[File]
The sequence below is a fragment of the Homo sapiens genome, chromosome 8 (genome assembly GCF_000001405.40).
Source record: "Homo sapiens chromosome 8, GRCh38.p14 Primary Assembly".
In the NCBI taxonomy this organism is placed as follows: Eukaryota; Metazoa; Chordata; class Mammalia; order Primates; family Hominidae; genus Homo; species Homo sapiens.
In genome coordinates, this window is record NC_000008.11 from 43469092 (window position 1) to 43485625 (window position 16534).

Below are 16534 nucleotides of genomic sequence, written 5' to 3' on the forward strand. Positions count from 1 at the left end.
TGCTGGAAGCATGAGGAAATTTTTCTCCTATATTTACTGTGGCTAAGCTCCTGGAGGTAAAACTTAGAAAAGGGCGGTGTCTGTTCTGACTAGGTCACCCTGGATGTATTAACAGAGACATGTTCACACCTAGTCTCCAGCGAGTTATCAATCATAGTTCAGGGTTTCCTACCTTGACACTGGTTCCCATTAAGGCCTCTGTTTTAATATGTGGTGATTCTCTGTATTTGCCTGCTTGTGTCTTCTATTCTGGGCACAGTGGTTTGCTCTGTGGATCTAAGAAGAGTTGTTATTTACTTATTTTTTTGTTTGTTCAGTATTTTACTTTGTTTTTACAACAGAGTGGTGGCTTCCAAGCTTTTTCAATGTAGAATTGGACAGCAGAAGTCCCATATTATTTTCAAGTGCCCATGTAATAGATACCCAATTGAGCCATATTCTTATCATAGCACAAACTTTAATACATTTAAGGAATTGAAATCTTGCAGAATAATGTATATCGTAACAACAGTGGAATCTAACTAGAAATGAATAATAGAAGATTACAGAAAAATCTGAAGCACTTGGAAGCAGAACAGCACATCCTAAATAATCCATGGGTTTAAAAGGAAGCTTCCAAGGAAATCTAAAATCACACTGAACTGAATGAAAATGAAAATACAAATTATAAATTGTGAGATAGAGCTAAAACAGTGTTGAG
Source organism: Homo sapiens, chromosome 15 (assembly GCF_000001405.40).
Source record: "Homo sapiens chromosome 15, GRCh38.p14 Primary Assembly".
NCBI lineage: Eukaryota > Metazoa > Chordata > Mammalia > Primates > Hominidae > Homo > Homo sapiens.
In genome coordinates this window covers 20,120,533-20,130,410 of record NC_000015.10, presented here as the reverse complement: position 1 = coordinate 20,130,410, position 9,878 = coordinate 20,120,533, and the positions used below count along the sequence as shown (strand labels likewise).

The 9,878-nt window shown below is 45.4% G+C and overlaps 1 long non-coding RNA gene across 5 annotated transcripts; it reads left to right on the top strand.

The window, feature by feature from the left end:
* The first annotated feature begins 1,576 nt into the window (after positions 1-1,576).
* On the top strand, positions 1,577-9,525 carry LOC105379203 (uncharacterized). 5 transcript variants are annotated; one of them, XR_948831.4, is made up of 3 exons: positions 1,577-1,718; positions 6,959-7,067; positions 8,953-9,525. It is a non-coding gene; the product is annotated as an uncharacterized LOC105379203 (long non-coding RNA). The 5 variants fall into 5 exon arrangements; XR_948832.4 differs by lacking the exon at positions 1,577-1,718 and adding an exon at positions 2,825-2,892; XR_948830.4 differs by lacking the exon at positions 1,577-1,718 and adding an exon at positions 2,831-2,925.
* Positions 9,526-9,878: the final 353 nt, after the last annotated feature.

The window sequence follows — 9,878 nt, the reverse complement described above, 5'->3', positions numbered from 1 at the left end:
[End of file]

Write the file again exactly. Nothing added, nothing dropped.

The sequence below is a fragment of the Homo sapiens genome, chromosome 8 (genome assembly GCF_000001405.40).
Source record: "Homo sapiens chromosome 8, GRCh38.p14 Primary Assembly".
In the NCBI taxonomy this organism is placed as follows: Eukaryota; Metazoa; Chordata; class Mammalia; order Primates; family Hominidae; genus Homo; species Homo sapiens.
In genome coordinates, this window is record NC_000008.11 from 43469092 (window position 1) to 43485625 (window position 16534).

Below are 16534 nucleotides of genomic sequence, written 5' to 3' on the forward strand. Positions count from 1 at the left end.
TGCTGGAAGCATGAGGAAATTTTTCTCCTATATTTACTGTGGCTAAGCTCCTGGAGGTAAAACTTAGAAAAGGGCGGTGTCTGTTCTGACTAGGTCACCCTGGATGTATTAACAGAGACATGTTCACACCTAGTCTCCAGCGAGTTATCAATCATAGTTCAGGGTTTCCTACCTTGACACTGGTTCCCATTAAGGCCTCTGTTTTAATATGTGGTGATTCTCTGTATTTGCCTGCTTGTGTCTTCTATTCTGGGCACAGTGGTTTGCTCTGTGGATCTAAGAAGAGTTGTTATTTACTTATTTTTTTGTTTGTTCAGTATTTTACTTTGTTTTTACAACAGAGTGGTGGCTTCCAAGCTTTTTCAATGTAGAATTGGACAGCAGAAGTCCCATATTATTTTCAAGTGCCCATGTAATAGATACCCAATTGAGCCATATTCTTATCATAGCACAAACTTTAATACATTTAAGGAATTGAAATCTTGCAGAATAATGTATATCGTAACAACAGTGGAATCTAACTAGAAATGAATAATAGAAGATTACAGAAAAATCTGAAGCACTTGGAAGCAGAACAGCACATCCTAAATAATCCATGGGTTTAAAAGGAAGCTTCCAAGGAAATCTAAAATCACACTGAACTGAATGAAAATGAAAATACAAATTATAAATTGTGAGATAGAGCTAAAACAGTGTTGAG
Source organism: Homo sapiens, chromosome 15 (assembly GCF_000001405.40).
Source record: "Homo sapiens chromosome 15, GRCh38.p14 Primary Assembly".
NCBI lineage: Eukaryota > Metazoa > Chordata > Mammalia > Primates > Hominidae > Homo > Homo sapiens.
In genome coordinates this window covers 20,120,533-20,130,410 of record NC_000015.10, presented here as the reverse complement: position 1 = coordinate 20,130,410, position 9,878 = coordinate 20,120,533, and the positions used below count along the sequence as shown (strand labels likewise).

The 9,878-nt window shown below is 45.4% G+C and overlaps 1 long non-coding RNA gene across 5 annotated transcripts; it reads left to right on the top strand.

The window, feature by feature from the left end:
* The first annotated feature begins 1,576 nt into the window (after positions 1-1,576).
* On the top strand, positions 1,577-9,525 carry LOC105379203 (uncharacterized). 5 transcript variants are annotated; one of them, XR_948831.4, is made up of 3 exons: positions 1,577-1,718; positions 6,959-7,067; positions 8,953-9,525. It is a non-coding gene; the product is annotated as an uncharacterized LOC105379203 (long non-coding RNA). The 5 variants fall into 5 exon arrangements; XR_948832.4 differs by lacking the exon at positions 1,577-1,718 and adding an exon at positions 2,825-2,892; XR_948830.4 differs by lacking the exon at positions 1,577-1,718 and adding an exon at positions 2,831-2,925.
* Positions 9,526-9,878: the final 353 nt, after the last annotated feature.

The window sequence follows — 9,878 nt, the reverse complement described above, 5'->3', positions numbered from 1 at the left end: